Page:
Friday, March 7, 2014
By LOVEDAY MORRIS / Special to The Washington Post
BEIRUT – Syrian rebels on Friday described the U.S. decision to provide them with arms as a "late step" and called for shipments to include heavy weaponry capable of tipping the balance of power on the battlefield.
A citizen journalism image that has been authenticated based on its contents and other AP reporting, shows members of the Free Syria Army preparing their weapons in the neighborhood of al-Amerieh in Aleppo, Syria, in April. Rebels say they need heavy weapons to fight government troops and to gain leverage at any bargaining table.
2013 Associated Press File Photo / Aleppo Media Center AMC
The United States has said it would be "responsive to the needs" of the increasingly desperate rebels, but has not given details of what the assistance will include.
Initial consignments are expected to consist of small arms and ammunition, which the rebel Free Syria Army said on Friday would be largely "meaningless." The Syrian Opposition Coalition called for "strategic and decisive" support.
Syrian President Bashar Assad's use of chemical weapons, confirmed by the White House on Thursday, coupled with increasing gains on the battlefield by the Syrian military in recent days, have left the United States and European nations scrambling to reassess their Syria policies.
President Barack Obama had long said the use of chemical weapons would be a "red line" for his administration, but he lagged behind allies France and Britain in saying there was compelling evidence of their use. United States intelligence indicates that chemical attacks during the conflict have left as many as 150 dead.
U.S. officials are expected to meet with Gen. Salim Idriss, head of the rebel Supreme Military Council, over the next two days to discuss details of military assistance that Washington can provide. Rebel leaders said Idriss will urge the U.S. officials to offer a wider range of support.
"We welcome the decision, but it is a late step. And if they send small arms, how can small arms make a difference?" said Louay al-Mokdad, political and media coordinator for the Free Syria Army. "They should help us with real weapons, antitank and antiaircraft, and with armored vehicles, training and a no-fly zone."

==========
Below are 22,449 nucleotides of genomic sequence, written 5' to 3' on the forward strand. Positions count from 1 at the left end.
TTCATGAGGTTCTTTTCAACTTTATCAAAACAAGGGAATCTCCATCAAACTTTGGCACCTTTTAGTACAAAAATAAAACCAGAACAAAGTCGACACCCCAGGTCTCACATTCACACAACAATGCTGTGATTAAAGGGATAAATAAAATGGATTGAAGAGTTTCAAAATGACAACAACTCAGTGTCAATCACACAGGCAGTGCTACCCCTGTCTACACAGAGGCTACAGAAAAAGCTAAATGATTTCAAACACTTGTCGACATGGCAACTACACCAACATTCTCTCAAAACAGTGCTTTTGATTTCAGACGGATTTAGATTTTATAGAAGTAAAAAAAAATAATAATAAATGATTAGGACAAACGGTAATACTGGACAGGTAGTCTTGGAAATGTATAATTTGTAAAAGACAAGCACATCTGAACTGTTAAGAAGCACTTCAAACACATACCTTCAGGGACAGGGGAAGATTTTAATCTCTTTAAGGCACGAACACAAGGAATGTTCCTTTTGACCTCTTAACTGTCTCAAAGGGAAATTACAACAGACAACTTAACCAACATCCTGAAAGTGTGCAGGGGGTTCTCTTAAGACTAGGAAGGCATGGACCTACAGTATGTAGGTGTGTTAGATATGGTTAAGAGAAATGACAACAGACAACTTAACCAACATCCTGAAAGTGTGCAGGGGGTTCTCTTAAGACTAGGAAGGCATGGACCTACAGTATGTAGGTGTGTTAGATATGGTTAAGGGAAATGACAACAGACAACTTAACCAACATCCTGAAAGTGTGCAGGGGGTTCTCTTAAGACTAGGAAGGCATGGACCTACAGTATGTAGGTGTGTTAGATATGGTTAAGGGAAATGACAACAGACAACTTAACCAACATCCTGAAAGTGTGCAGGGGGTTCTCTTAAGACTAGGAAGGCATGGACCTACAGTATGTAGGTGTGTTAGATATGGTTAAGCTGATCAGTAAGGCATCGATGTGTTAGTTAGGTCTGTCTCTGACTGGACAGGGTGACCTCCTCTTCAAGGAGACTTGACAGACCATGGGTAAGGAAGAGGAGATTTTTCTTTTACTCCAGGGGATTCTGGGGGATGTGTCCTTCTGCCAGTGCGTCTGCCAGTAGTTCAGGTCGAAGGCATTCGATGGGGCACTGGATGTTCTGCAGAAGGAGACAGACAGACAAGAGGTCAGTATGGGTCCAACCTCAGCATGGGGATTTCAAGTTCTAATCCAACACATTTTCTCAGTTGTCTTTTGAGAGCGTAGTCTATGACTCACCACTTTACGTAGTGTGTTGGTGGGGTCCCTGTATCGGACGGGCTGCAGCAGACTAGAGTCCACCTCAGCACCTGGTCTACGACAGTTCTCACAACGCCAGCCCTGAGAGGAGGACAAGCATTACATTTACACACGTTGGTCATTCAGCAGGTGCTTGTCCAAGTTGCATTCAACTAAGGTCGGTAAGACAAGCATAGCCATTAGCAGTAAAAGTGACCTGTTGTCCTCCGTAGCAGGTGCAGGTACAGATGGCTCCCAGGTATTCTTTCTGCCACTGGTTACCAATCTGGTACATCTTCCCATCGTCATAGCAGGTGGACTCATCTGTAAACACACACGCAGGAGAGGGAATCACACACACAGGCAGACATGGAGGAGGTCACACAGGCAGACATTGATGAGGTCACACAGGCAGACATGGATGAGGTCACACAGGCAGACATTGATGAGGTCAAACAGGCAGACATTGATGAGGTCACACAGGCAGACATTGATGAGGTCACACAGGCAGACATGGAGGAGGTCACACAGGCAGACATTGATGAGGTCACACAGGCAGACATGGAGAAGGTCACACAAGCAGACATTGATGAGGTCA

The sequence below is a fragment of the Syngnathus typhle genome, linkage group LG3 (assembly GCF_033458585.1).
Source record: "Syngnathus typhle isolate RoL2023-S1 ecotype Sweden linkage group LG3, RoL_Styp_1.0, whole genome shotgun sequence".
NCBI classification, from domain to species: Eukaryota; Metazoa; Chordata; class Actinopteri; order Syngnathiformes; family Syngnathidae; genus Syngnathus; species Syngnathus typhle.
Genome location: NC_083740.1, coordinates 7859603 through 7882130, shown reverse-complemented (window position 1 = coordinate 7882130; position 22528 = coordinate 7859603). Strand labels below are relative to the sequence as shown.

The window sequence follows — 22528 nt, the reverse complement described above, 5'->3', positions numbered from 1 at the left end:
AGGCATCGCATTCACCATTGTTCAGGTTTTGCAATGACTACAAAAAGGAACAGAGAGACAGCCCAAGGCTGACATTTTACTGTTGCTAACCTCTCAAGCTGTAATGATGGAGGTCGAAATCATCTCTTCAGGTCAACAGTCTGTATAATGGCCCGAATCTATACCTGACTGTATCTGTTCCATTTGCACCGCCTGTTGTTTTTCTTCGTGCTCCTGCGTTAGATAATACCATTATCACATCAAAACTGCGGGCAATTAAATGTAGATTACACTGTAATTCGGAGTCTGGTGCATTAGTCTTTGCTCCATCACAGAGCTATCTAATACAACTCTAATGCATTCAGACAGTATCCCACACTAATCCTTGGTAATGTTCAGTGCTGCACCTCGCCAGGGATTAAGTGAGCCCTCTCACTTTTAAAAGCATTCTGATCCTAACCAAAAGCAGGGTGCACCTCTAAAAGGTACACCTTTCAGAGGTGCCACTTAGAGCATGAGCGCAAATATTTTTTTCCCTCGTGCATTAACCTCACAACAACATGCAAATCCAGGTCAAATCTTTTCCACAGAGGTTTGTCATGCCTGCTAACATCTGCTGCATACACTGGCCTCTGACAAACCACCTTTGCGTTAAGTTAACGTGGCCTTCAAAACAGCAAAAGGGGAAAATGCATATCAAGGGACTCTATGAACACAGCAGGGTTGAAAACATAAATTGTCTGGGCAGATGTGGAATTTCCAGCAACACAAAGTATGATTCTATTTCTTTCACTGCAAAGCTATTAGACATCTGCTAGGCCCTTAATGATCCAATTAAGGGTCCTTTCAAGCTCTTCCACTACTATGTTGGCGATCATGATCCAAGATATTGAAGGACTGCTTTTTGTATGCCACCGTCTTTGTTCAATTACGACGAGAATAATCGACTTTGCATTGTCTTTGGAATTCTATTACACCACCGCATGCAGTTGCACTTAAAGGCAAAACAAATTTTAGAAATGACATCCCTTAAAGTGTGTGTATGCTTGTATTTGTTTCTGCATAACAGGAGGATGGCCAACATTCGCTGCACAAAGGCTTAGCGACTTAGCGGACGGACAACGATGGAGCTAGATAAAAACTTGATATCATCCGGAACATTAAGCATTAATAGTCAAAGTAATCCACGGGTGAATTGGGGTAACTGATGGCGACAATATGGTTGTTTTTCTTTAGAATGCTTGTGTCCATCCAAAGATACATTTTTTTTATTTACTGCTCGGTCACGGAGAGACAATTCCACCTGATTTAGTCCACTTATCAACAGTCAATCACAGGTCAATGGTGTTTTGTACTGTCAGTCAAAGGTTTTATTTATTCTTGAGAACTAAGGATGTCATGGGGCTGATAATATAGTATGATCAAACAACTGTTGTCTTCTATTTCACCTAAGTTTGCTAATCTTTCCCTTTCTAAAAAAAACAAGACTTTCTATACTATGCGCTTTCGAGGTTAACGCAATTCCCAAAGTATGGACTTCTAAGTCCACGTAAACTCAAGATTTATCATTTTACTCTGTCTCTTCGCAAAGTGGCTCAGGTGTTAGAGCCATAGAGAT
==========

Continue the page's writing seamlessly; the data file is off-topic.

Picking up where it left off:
Some rebel leaders expressed doubt that any meaningful support would actually materialize.
"We have honestly lost hope," said Mosab Abu Qutada, a spokesman for the rebel military council in Damascus. "We were promised a lot before, and they never kept their promises."
In comments carried by the state news agency, the Syrian government said the White House's statement on the use of chemical weapons was based on fabricated information and "full of lies."
It accused the U.S. of a "flagrant double-standard policy" by providing arms, money and political cover to "terrorist groups," while claiming it wants to combat terrorism. The Syrian government generally refers to rebel forces as "terrorists."
Britain and France have also been weighing whether to arm the rebels, after a European Union arms embargo that prevented them from doing so expired at the end of May.
Following the announcement from Washington, British Foreign Secretary William Hague said Britain would be "urgently" discussing a coordinated response to the crisis with the United States, France and other partners this week, including at the Group of Eight industrial nations summit in Northern Ireland next week. British officials, who were also meeting with Gen. Idriss on Friday, have stressed that a decision on arming the rebels will not be taken before the summit.
The White House has said it has not made any decision to pursue a no-fly zone, which would involve targeted airstrikes in order to remove air defenses. Charles Lister, an analyst at IHS Jane's Terrorism and Insurgency Center, said that while a no-fly zone near the Jordanian border might be a "feasible eventuality" given the strong presence of moderate rebel groups in the area, sending anti-aircraft weapons to the rebels "still appears unlikely."
Mokdad said it is essential that the international community "move fast" if it wants to have an impact on the trajectory of the 25-month-old conflict, which according to a new United Nations report so far has resulted in nearly 93,000 confirmed deaths.
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